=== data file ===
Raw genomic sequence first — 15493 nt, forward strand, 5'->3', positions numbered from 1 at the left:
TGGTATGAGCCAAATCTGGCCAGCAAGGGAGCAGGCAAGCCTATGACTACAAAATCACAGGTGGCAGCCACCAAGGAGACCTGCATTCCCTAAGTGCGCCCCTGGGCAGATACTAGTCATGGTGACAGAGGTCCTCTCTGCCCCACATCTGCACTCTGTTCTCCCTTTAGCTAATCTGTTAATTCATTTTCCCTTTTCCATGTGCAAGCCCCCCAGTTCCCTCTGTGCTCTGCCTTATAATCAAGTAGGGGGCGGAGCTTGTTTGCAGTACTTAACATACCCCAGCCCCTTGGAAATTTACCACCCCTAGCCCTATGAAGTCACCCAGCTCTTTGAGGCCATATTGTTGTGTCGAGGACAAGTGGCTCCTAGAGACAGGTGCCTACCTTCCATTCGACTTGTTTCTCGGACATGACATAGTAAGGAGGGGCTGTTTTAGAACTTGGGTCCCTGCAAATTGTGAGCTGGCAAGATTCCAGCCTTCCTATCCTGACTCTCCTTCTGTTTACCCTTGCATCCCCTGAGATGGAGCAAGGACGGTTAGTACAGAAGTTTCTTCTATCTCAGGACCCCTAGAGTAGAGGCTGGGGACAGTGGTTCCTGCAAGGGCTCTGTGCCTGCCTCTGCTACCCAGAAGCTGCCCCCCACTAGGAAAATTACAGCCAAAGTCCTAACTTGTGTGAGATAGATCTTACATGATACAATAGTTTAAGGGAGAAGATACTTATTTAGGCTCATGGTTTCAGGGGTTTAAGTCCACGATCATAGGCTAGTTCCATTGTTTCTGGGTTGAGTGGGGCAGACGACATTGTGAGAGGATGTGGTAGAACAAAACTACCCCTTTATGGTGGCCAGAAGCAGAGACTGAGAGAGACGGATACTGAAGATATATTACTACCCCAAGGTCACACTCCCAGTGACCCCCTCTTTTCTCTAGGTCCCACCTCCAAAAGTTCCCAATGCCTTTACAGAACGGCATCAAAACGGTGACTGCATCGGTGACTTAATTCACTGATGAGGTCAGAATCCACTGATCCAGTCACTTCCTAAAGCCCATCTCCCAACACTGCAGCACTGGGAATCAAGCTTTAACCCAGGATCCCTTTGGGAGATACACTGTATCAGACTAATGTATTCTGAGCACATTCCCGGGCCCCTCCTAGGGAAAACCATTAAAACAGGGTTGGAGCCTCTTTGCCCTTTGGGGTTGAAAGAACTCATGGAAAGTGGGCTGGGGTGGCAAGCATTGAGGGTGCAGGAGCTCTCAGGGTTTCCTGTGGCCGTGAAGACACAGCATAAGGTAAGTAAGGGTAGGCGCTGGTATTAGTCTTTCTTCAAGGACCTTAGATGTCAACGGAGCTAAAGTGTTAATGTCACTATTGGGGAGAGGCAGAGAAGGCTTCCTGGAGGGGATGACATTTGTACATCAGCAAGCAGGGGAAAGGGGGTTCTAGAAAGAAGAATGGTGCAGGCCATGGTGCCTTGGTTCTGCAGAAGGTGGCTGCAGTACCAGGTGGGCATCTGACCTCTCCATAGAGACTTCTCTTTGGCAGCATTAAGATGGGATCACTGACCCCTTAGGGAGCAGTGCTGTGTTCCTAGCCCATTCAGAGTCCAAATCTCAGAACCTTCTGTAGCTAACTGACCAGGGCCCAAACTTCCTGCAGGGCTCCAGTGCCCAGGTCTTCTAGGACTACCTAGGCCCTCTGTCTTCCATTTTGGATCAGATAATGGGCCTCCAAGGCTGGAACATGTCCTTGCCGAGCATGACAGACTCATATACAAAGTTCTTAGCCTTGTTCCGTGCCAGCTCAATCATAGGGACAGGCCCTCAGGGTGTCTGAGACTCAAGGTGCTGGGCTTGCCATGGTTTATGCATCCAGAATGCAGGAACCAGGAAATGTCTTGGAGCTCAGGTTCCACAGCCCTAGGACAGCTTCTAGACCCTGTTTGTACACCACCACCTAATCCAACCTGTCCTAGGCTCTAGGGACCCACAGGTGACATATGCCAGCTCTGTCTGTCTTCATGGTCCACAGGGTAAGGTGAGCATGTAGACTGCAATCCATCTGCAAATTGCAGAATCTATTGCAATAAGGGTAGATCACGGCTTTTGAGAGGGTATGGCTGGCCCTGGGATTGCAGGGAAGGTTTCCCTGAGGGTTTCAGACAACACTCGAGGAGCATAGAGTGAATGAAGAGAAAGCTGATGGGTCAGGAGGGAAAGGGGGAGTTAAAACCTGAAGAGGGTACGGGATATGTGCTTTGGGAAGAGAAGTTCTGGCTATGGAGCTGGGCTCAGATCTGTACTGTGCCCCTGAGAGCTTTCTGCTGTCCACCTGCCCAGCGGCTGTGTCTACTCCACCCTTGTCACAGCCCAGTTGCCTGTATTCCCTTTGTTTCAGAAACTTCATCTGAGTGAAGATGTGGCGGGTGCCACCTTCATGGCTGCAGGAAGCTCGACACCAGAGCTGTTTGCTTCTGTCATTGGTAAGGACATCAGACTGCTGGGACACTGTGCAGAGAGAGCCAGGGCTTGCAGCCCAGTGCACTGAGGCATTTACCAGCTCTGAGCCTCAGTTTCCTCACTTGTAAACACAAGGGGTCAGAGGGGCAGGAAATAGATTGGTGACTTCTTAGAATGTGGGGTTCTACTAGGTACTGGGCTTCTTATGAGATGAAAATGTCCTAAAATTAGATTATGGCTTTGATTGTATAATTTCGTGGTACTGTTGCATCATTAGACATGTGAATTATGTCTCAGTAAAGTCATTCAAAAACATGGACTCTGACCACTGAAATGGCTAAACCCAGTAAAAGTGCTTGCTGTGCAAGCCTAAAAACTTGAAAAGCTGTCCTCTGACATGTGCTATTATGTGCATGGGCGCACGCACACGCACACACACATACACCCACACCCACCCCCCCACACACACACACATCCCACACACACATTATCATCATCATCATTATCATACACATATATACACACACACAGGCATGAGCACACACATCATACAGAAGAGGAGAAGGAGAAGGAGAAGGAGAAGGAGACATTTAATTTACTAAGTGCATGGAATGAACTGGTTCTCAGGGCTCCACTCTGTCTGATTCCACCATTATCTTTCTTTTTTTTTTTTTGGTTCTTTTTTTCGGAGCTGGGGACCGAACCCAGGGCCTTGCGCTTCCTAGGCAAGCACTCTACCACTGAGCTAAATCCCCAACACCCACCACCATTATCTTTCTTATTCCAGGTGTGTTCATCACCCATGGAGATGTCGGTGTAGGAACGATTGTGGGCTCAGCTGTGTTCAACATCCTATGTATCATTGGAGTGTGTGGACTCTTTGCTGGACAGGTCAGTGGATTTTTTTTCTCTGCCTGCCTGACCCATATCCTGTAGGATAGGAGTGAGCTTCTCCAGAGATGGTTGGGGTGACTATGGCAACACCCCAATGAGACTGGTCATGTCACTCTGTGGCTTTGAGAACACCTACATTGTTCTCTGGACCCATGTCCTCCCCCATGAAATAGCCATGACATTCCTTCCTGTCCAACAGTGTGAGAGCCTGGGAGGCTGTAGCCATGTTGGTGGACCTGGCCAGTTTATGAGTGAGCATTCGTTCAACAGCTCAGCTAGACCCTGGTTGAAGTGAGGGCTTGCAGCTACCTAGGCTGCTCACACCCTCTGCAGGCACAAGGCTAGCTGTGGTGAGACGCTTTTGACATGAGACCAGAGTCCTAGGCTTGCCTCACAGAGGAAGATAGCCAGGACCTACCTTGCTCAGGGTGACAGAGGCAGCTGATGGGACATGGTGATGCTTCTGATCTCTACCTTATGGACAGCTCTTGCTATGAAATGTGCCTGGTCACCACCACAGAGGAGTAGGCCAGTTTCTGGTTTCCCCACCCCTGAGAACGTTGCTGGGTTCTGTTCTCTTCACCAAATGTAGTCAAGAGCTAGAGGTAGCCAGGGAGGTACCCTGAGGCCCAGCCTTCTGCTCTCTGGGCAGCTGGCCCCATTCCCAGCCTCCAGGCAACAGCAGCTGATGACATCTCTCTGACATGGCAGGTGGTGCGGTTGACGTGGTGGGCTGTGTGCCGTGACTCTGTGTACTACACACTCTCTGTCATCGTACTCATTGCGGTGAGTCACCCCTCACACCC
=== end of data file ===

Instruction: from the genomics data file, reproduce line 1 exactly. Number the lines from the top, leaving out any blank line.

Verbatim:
Raw genomic sequence first — 15493 nt, forward strand, 5'->3', positions numbered from 1 at the left: